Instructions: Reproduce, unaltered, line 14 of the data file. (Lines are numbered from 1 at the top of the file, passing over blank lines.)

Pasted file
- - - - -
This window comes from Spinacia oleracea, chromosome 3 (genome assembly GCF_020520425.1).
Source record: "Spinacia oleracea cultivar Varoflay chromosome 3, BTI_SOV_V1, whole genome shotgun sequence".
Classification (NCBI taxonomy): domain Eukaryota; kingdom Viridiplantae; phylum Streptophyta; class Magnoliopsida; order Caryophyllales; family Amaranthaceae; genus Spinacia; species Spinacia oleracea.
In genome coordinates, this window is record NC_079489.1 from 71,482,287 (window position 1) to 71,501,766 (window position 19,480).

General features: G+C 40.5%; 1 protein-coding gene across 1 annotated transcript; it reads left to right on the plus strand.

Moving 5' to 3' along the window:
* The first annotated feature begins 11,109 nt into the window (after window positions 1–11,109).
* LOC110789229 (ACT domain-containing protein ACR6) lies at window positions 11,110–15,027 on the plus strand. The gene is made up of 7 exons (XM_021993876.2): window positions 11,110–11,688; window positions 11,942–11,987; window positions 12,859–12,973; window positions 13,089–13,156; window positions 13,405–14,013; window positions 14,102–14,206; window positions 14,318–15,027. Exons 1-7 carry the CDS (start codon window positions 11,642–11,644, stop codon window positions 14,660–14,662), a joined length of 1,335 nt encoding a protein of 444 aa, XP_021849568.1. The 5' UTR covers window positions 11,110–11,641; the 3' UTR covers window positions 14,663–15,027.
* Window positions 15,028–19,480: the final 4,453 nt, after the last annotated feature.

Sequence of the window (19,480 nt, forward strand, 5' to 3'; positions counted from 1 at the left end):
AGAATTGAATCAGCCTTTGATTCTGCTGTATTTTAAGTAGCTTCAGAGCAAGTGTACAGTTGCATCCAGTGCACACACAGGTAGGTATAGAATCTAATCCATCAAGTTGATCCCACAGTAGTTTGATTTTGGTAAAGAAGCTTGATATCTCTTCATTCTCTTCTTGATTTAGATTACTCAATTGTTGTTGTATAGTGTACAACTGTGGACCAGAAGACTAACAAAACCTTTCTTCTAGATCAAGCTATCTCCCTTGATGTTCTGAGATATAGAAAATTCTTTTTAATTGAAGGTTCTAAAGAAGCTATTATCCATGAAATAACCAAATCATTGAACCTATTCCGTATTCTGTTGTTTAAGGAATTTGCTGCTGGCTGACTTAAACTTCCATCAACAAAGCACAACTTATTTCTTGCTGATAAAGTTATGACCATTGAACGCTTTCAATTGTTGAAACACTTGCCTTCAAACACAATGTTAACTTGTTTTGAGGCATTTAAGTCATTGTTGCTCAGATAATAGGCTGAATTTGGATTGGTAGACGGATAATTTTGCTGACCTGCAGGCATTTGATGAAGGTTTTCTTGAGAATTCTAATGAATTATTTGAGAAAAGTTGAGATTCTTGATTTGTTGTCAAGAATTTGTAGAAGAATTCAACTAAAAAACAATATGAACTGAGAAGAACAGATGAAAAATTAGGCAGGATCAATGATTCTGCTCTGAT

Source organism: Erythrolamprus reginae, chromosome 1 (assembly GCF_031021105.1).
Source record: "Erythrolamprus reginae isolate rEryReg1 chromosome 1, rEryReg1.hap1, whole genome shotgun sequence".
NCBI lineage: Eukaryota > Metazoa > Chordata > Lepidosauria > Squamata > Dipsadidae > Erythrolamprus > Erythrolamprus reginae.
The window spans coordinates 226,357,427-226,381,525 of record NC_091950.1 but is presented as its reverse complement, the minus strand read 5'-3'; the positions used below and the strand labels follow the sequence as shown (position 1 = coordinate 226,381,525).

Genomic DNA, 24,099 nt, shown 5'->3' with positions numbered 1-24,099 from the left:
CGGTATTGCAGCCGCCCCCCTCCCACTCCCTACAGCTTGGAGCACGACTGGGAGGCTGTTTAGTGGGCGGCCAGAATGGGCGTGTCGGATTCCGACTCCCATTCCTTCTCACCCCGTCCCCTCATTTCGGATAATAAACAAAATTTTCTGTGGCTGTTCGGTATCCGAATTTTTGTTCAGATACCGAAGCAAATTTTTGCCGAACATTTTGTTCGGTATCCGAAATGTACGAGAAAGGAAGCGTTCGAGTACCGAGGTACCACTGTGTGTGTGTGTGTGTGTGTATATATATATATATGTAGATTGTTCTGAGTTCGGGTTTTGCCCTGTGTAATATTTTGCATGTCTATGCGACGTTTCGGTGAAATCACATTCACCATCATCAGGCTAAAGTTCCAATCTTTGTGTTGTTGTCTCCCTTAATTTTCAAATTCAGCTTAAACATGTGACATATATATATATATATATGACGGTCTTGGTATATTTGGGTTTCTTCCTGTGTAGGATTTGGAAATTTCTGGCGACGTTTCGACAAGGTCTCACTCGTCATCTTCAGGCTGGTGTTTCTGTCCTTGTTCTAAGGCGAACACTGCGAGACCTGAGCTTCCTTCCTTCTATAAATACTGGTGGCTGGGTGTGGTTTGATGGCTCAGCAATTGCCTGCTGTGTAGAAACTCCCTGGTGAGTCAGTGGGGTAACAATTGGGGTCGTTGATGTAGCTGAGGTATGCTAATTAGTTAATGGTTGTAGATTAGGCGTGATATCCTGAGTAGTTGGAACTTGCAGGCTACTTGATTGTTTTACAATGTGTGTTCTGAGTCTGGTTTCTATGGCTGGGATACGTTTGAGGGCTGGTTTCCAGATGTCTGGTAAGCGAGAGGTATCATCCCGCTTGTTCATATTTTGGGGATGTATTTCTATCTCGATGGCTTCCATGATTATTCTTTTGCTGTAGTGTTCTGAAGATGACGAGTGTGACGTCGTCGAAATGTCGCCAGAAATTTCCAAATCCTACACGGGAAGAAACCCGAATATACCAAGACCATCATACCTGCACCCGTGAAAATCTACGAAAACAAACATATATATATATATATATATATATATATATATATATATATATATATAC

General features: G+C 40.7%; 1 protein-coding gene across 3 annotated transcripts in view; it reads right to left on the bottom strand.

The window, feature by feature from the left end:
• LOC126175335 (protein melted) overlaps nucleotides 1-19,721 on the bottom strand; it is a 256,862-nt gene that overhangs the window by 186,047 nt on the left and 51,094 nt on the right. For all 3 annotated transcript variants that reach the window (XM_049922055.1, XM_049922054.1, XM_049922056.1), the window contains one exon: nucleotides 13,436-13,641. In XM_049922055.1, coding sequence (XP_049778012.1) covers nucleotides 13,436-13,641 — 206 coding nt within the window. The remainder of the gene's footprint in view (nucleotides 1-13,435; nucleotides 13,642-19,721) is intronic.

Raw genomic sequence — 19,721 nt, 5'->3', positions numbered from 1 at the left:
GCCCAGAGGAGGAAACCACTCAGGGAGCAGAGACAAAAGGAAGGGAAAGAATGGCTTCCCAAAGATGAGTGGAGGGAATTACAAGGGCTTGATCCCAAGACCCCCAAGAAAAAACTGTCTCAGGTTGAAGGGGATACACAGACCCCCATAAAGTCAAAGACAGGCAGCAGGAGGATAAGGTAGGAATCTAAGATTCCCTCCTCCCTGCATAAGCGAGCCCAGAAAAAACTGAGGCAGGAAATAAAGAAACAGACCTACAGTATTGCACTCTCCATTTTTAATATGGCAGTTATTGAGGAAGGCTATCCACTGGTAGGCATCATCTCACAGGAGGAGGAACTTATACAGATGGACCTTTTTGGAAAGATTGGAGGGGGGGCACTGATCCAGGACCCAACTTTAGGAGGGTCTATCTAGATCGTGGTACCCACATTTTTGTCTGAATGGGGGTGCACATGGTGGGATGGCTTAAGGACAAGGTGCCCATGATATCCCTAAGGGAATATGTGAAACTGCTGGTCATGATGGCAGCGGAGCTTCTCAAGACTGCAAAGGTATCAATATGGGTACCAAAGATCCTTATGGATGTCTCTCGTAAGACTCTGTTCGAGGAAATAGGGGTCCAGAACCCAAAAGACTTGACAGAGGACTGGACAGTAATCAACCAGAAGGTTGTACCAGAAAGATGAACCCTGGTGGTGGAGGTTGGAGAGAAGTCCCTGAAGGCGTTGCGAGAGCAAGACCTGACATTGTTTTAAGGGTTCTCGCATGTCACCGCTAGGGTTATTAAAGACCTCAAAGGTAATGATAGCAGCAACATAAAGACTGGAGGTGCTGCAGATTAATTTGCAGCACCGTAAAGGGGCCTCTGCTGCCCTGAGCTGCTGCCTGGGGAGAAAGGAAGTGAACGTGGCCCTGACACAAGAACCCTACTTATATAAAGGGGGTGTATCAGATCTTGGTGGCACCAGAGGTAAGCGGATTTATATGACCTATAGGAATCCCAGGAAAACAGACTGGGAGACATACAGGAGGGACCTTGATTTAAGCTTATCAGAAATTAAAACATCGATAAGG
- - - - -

NCBI lineage: Eukaryota > Metazoa > Chordata > Lepidosauria > Squamata > Dipsadidae > Erythrolamprus > Erythrolamprus reginae.